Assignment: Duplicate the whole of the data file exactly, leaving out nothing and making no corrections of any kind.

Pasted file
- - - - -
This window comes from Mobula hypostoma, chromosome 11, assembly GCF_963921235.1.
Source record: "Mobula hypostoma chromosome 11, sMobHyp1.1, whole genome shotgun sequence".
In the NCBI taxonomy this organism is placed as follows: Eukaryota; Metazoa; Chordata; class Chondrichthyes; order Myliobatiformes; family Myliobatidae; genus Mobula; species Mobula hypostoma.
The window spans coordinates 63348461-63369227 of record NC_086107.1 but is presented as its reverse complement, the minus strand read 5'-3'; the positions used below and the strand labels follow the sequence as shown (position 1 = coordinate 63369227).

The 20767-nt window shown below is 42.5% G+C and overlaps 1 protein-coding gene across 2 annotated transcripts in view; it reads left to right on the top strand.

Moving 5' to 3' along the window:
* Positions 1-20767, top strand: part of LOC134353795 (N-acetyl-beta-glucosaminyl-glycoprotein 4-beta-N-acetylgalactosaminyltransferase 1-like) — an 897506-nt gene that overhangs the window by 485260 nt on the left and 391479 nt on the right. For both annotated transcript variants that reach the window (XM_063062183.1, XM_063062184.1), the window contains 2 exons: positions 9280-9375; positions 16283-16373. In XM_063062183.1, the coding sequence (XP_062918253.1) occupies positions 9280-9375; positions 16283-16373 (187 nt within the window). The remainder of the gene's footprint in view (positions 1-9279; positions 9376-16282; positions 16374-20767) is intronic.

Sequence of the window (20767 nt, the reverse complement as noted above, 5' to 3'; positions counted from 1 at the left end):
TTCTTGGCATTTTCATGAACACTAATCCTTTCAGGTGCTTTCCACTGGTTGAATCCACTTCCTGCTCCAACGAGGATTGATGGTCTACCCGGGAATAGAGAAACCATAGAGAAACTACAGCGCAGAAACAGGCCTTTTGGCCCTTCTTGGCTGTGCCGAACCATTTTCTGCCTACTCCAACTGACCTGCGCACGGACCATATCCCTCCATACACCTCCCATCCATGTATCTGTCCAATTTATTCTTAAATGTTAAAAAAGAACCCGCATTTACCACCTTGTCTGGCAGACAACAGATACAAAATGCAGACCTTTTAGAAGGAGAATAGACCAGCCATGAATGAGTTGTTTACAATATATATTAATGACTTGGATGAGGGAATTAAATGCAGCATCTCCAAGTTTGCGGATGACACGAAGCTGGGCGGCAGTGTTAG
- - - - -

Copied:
This window comes from Mobula hypostoma, chromosome 11, assembly GCF_963921235.1.
Source record: "Mobula hypostoma chromosome 11, sMobHyp1.1, whole genome shotgun sequence".
In the NCBI taxonomy this organism is placed as follows: Eukaryota; Metazoa; Chordata; class Chondrichthyes; order Myliobatiformes; family Myliobatidae; genus Mobula; species Mobula hypostoma.
The window spans coordinates 63348461-63369227 of record NC_086107.1 but is presented as its reverse complement, the minus strand read 5'-3'; the positions used below and the strand labels follow the sequence as shown (position 1 = coordinate 63369227).

The 20767-nt window shown below is 42.5% G+C and overlaps 1 protein-coding gene across 2 annotated transcripts in view; it reads left to right on the top strand.

Moving 5' to 3' along the window:
* Positions 1-20767, top strand: part of LOC134353795 (N-acetyl-beta-glucosaminyl-glycoprotein 4-beta-N-acetylgalactosaminyltransferase 1-like) — an 897506-nt gene that overhangs the window by 485260 nt on the left and 391479 nt on the right. For both annotated transcript variants that reach the window (XM_063062183.1, XM_063062184.1), the window contains 2 exons: positions 9280-9375; positions 16283-16373. In XM_063062183.1, the coding sequence (XP_062918253.1) occupies positions 9280-9375; positions 16283-16373 (187 nt within the window). The remainder of the gene's footprint in view (positions 1-9279; positions 9376-16282; positions 16374-20767) is intronic.

Sequence of the window (20767 nt, the reverse complement as noted above, 5' to 3'; positions counted from 1 at the left end):
TTCTTGGCATTTTCATGAACACTAATCCTTTCAGGTGCTTTCCACTGGTTGAATCCACTTCCTGCTCCAACGAGGATTGATGGTCTACCCGGGAATAGAGAAACCATAGAGAAACTACAGCGCAGAAACAGGCCTTTTGGCCCTTCTTGGCTGTGCCGAACCATTTTCTGCCTACTCCAACTGACCTGCGCACGGACCATATCCCTCCATACACCTCCCATCCATGTATCTGTCCAATTTATTCTTAAATGTTAAAAAAGAACCCGCATTTACCACCTTGTCTGGCAGACAACAGATACAAAATGCAGACCTTTTAGAAGGAGAATAGACCAGCCATGAATGAGTTGTTTACAATATATATTAATGACTTGGATGAGGGAATTAAATGCAGCATCTCCAAGTTTGCGGATGACACGAAGCTGGGCGGCAGTGTTAG